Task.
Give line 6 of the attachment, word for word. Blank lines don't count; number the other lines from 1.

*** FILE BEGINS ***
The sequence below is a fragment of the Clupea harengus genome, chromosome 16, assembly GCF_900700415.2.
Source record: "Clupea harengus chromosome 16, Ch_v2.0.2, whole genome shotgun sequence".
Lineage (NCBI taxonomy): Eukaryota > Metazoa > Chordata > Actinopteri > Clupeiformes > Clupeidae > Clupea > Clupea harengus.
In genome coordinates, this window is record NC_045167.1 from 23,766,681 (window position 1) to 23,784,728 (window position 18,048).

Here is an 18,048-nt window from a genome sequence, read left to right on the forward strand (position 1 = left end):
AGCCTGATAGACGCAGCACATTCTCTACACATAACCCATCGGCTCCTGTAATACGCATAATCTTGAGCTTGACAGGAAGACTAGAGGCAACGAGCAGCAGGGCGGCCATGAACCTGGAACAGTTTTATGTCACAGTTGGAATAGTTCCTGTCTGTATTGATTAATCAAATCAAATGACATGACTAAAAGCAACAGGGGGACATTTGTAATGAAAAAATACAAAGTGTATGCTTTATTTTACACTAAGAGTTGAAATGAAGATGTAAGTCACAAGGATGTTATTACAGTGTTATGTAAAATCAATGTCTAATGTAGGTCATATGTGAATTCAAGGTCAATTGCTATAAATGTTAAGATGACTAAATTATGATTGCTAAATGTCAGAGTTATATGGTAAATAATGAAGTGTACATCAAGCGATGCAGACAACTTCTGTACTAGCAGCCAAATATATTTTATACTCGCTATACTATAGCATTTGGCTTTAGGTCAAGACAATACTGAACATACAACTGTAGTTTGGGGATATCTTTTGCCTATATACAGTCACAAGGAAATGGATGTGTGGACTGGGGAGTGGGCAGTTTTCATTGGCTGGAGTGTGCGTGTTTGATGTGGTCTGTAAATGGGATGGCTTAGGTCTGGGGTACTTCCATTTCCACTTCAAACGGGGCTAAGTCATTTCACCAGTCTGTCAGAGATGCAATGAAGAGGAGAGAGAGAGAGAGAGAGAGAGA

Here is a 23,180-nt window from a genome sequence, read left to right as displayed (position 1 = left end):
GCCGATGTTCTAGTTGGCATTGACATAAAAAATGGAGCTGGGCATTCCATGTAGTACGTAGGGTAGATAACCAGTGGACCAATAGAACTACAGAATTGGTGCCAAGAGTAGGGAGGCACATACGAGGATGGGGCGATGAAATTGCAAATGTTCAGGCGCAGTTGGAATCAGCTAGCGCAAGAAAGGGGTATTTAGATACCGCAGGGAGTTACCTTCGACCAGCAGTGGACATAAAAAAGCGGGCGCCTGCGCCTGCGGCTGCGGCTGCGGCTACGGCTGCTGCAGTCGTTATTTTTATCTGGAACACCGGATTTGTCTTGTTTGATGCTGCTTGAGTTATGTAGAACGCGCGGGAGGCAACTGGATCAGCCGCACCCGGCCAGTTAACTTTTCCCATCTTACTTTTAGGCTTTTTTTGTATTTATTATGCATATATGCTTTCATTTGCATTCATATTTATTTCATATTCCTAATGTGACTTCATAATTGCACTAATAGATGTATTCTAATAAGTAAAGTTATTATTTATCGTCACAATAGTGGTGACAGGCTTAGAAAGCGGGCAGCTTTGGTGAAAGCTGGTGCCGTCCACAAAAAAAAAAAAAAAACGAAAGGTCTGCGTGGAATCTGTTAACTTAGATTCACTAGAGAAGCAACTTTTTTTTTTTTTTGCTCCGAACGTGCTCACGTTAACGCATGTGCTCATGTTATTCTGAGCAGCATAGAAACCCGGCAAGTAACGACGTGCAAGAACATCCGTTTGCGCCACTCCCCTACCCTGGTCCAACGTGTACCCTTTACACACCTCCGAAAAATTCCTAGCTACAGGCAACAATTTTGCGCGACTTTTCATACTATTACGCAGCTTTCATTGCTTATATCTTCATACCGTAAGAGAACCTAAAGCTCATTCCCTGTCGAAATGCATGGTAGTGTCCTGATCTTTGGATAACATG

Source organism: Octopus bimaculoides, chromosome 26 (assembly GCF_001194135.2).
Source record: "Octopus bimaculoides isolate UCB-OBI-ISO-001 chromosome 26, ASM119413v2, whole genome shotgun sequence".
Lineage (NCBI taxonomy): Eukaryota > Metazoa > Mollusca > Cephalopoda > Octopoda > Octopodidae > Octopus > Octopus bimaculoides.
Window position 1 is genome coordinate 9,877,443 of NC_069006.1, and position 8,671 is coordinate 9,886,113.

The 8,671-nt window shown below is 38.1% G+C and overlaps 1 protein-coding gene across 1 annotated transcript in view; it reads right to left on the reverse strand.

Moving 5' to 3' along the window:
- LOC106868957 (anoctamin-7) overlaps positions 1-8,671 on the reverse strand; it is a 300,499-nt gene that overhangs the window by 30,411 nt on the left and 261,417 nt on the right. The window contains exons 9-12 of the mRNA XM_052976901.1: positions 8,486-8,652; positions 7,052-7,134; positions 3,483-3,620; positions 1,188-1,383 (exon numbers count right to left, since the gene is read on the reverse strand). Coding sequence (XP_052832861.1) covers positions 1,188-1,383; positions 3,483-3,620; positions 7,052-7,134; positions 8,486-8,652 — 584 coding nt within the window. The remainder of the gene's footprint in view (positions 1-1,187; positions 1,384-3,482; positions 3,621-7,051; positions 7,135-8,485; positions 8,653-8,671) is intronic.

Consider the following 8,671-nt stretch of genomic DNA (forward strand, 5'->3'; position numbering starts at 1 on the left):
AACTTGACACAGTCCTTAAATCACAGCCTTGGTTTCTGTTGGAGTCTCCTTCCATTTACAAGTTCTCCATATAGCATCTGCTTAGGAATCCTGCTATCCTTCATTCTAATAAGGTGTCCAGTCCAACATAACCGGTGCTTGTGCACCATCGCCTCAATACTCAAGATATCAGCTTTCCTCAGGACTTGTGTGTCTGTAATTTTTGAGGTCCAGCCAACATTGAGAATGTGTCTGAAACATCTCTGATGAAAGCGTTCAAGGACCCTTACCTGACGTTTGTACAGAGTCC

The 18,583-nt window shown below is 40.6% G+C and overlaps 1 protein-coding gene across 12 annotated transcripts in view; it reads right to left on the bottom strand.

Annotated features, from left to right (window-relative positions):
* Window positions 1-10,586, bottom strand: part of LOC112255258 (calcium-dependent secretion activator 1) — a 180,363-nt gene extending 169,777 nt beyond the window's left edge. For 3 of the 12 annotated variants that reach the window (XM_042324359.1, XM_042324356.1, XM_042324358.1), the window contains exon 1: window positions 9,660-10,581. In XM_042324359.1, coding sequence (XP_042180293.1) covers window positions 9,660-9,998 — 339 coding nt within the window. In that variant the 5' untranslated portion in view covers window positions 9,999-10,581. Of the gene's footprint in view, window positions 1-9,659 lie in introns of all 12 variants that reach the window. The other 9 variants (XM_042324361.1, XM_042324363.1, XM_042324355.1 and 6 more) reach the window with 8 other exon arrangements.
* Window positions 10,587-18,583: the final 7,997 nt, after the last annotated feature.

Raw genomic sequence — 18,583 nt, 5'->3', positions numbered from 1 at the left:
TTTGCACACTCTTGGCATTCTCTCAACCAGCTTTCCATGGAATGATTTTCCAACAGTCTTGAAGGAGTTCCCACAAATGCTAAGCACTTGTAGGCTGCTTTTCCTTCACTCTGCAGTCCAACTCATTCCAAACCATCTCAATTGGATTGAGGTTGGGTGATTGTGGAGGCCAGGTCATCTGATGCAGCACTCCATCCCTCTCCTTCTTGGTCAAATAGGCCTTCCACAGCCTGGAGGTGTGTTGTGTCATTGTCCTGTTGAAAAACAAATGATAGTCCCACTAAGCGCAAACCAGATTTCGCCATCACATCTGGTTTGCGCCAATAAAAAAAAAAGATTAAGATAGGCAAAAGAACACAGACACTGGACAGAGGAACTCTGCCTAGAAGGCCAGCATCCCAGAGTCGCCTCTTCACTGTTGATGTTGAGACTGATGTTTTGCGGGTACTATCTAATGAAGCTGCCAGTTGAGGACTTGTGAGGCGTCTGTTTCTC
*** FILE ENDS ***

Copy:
AGCCTGATAGACGCAGCACATTCTCTACACATAACCCATCGGCTCCTGTAATACGCATAATCTTGAGCTTGACAGGAAGACTAGAGGCAACGAGCAGCAGGGCGGCCATGAACCTGGAACAGTTTTATGTCACAGTTGGAATAGTTCCTGTCTGTATTGATTAATCAAATCAAATGACATGACTAAAAGCAACAGGGGGACATTTGTAATGAAAAAATACAAAGTGTATGCTTTATTTTACACTAAGAGTTGAAATGAAGATGTAAGTCACAAGGATGTTATTACAGTGTTATGTAAAATCAATGTCTAATGTAGGTCATATGTGAATTCAAGGTCAATTGCTATAAATGTTAAGATGACTAAATTATGATTGCTAAATGTCAGAGTTATATGGTAAATAATGAAGTGTACATCAAGCGATGCAGACAACTTCTGTACTAGCAGCCAAATATATTTTATACTCGCTATACTATAGCATTTGGCTTTAGGTCAAGACAATACTGAACATACAACTGTAGTTTGGGGATATCTTTTGCCTATATACAGTCACAAGGAAATGGATGTGTGGACTGGGGAGTGGGCAGTTTTCATTGGCTGGAGTGTGCGTGTTTGATGTGGTCTGTAAATGGGATGGCTTAGGTCTGGGGTACTTCCATTTCCACTTCAAACGGGGCTAAGTCATTTCACCAGTCTGTCAGAGATGCAATGAAGAGGAGAGAGAGAGAGAGAGAGAGAGA